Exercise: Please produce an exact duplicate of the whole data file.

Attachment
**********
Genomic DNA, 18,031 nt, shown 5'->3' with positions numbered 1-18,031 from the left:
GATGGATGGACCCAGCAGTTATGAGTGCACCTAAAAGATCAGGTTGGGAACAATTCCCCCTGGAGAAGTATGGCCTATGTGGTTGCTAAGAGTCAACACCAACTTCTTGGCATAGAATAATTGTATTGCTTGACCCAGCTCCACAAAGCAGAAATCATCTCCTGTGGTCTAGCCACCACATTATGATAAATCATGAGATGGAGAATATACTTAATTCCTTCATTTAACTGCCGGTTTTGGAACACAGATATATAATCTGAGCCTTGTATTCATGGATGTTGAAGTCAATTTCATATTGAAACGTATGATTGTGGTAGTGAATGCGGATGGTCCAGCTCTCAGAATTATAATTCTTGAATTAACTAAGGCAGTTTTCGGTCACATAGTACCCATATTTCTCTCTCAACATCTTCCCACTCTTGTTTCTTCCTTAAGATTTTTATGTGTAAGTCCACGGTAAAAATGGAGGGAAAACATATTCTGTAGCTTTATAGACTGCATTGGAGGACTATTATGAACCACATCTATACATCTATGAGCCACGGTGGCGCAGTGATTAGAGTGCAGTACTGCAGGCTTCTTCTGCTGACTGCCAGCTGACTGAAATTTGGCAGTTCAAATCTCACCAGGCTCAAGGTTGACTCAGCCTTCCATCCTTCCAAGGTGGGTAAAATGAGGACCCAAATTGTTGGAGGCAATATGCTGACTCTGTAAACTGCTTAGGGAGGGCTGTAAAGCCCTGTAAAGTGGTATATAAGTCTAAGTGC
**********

Genomic DNA, 18,031 nt, shown 5'->3' with positions numbered 1-18,031 from the left:
GATGGATGGACCCAGCAGTTATGAGTGCACCTAAAAGATCAGGTTGGGAACAATTCCCCCTGGAGAAGTATGGCCTATGTGGTTGCTAAGAGTCAACACCAACTTCTTGGCATAGAATAATTGTATTGCTTGACCCAGCTCCACAAAGCAGAAATCATCTCCTGTGGTCTAGCCACCACATTATGATAAATCATGAGATGGAGAATATACTTAATTCCTTCATTTAACTGCCGGTTTTGGAACACAGATATATAATCTGAGCCTTGTATTCATGGATGTTGAAGTCAATTTCATATTGAAACGTATGATTGTGGTAGTGAATGCGGATGGTCCAGCTCTCAGAATTATAATTCTTGAATTAACTAAGGCAGTTTTCGGTCACATAGTACCCATATTTCTCTCTCAACATCTTCCCACTCTTGTTTCTTCCTTAAGATTTTTATGTGTAAGTCCACGGTAAAAATGGAGGGAAAACATATTCTGTAGCTTTATAGACTGCATTGGAGGACTATTATGAACCACATCTATACATCTATGAGCCACGGTGGCGCAGTGATTAGAGTGCAGTACTGCAGGCTTCTTCTGCTGACTGCCAGCTGACTGAAATTTGGCAGTTCAAATCTCACCAGGCTCAAGGTTGACTCAGCCTTCCATCCTTCCAAGGTGGGTAAAATGAGGACCCAAATTGTTGGAGGCAATATGCTGACTCTGTAAACTGCTTAGGGAGGGCTGTAAAGCCCTGTAAAGTGGTATATAAGTCTAAGTGC